10 Good Reasons BuzzFeed Is Going to Pay My Invoice for Copyright Theft

A listicle from a disgruntled photographer.

Courtesy of Dan Catt

Update: BuzzFeed has agreed to pay $500 to the charity of Dan Catt’s choice. See below for details.

Two weeks ago BuzzFeed posted a highly successful listicle “18 Everyday Products You’ve Been Using Wrong.” It went viral, and you can see why. The list is useful, involving household items, some of which you probably use on a daily basis, and has that “of course!” level of enlightenment.

And when I say “highly successful,” I mean it is their most-viewed post in more than two months. Here’s a recent top five:

  1. 18 Everyday Products You’ve Been Using Wrong”—4,239,456
  2. 21 Painfully Awkward Band Photos”—2,920,505
  3. 28 Things That Happened After The Harry Potter Books Ended”—2,615,219
  4. Will Smith’s Family Reacting to Miley Cyrus Is Perfect”—1,733,798
  5. 17 Problems Only Book Lovers Will Understand”—1,374,124

My problem with the “18 Everyday Products” list comes in down at No. 14 … 

Courtesy of Dan Catt

… where they used my copyrighted photo without permission.

1. Why I shouldn’t really be pleased they used it.

This comes up quite often with copyright on the Internet in general: But you should feel proud that they’ve used your crappy photo. Now it’s been seen by more than 4 million people. Lots of people who wouldn’t normally see you work now have. You should be thanking them.

Well, OK, let’s entertain that thought for a moment. Even though Gabby, the listicle’s creator, has given me a link, she’s done it in about the worst way possible. Yeah, they’ve linked it to this page, the photo download page rather than the actual photo page on Flickr

Courtesy of Dan Catt

So will any of those 4 million possible click-throughs count as views on my Flickr page? No. Will they see the other photos on either side of my photo in context, the tags used, the sets I’ve put it in? The description, notes on the photo, and comments added to the page, even my icon and details about me?


If you really want to get picky about it, BuzzFeed, which makes money with sponsorships and ads placed next to content, has linked to a Yahoo page that doesn’t show ads rather than the main page that does. They’re making money from their own ads while keeping click-throughs away from ads of the original host.

It’s almost as though they’ve tried to link back in the most lame-assed way possible. Thanks for taking those 4.2 million views and adding hardly a single one to my own page.

2. It’s not public domain.

When BuzzFeed got into hot water earlier this year about copyright, the website’s CFO said that “[they] try their best to find image sources, but that it can be difficult and he assumed since the photo’s been all over the internet that it was in the public domain.”

Now the public domain is a very specific thing. A copyright owner actively has to choose to place something into the public domain, and since most people don’t understand public domain, including apparently the CFO of BuzzFeed, this hardly ever happens. (The other time content enters the public domain is several decades after the owner’s death.)

You see when you assume that because the “photo’s been all over the internet” that it was in the public domain, what you really mean is, Oh look, this was taken with a digital camera so almost certainly someone owns the copyright—we just can’t find them, so better not use it then. What you have there is an “orphaned work,” laws for which are being shaped up in both the U.K. and U.S. but aren’t quite ready yet, which basically means knock that shit off.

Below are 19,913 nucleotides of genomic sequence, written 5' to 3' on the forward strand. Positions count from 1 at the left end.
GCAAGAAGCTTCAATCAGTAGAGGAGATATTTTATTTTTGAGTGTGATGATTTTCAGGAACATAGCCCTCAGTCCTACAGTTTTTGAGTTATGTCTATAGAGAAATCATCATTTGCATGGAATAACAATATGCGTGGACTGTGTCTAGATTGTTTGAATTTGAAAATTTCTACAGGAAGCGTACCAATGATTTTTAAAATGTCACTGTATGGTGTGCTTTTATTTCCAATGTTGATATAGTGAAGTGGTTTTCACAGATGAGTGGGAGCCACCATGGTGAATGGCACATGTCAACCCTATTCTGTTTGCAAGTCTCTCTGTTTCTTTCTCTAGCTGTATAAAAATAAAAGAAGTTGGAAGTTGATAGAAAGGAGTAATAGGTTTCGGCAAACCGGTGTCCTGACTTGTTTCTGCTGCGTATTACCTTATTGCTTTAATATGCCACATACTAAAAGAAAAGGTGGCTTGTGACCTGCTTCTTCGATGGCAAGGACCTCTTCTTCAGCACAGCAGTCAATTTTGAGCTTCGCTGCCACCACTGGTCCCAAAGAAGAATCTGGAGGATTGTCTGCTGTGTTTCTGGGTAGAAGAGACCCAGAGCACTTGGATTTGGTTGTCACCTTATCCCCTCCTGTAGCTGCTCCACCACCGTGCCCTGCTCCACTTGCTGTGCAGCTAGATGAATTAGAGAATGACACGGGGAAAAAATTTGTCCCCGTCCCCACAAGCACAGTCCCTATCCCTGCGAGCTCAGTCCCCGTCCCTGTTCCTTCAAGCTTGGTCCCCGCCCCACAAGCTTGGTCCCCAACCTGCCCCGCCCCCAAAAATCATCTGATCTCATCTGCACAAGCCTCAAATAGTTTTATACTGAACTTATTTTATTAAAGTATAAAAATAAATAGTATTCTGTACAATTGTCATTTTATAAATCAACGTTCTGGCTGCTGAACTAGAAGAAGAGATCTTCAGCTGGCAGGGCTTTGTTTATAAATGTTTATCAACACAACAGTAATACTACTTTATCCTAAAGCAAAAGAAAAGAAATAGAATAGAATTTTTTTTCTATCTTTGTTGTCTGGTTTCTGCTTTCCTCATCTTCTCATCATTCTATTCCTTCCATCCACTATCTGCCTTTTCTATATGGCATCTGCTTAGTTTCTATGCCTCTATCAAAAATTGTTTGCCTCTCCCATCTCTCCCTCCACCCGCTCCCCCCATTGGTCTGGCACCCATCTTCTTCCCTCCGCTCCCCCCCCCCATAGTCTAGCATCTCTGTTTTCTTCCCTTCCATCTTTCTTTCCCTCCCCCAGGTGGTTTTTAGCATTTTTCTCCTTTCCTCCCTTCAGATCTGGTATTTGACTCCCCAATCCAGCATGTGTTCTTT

This is of course ignoring the fact that they could easily find the owner, as they sort of linked back to my page and my photo hadn’t been all over the Internet. Well, at least until now, because now it’s popping up all over the place without any links back, and I have to start DMCAing Tumblr to regain control of my own photo.

3. It’s not transformative either.

Over on the Atlantic, BuzzFeed founder Jonah Peretti claims that throwing photos into a list is transformative and therefore falls under fair use.

So just how transformative is this use of my photos? Well, here a member of the BuzzFeed staff has collated a list of handy tips on how to use items or features about them that make them easier to use. It’s a genuinely useful list, and I even learned something about Tic Tacs.

My photo is titled Parent Hacks: The Juice Box Flaps and goes on to say “Neat trick to prevent them from squirting juice all over themselves when trying to pick it up, which is what happens if they grab the box itself.” (Although you wouldn’t see that if you clicked the link from BuzzFeed.) See what they’ve done is transform it from a handy hack about how to get a child to pick up a juice box so they don’t squirt the juice out to a handy tip about how to get a child to hold a juice box so they don’t spill the juice.

The transformation has created something utterly new. Well done, geniuses at BuzzFeed, for bringing something new to the table.

Hey, BuzzFeed, have you tried maybe producing an album called 18 Tracks That Got to No. 1 on the Billboard Charts in 2013 without licensing the actual music yet? Why not give that a go, and let me know how it works out for you.

4. It ain’t about the DMCA.

Digital Millennium Copyright Act, or DMCA, gives sites like Tumblr, Pinterest, and YouTube a defense on “safe harbor” grounds from copyright lawsuits and claims for the content uploaded by their users, which is fair enough. As YouTube can’t monitor everything, the DMCA is a way for copyright owners and sites like YouTube to sort-of kind-of get along.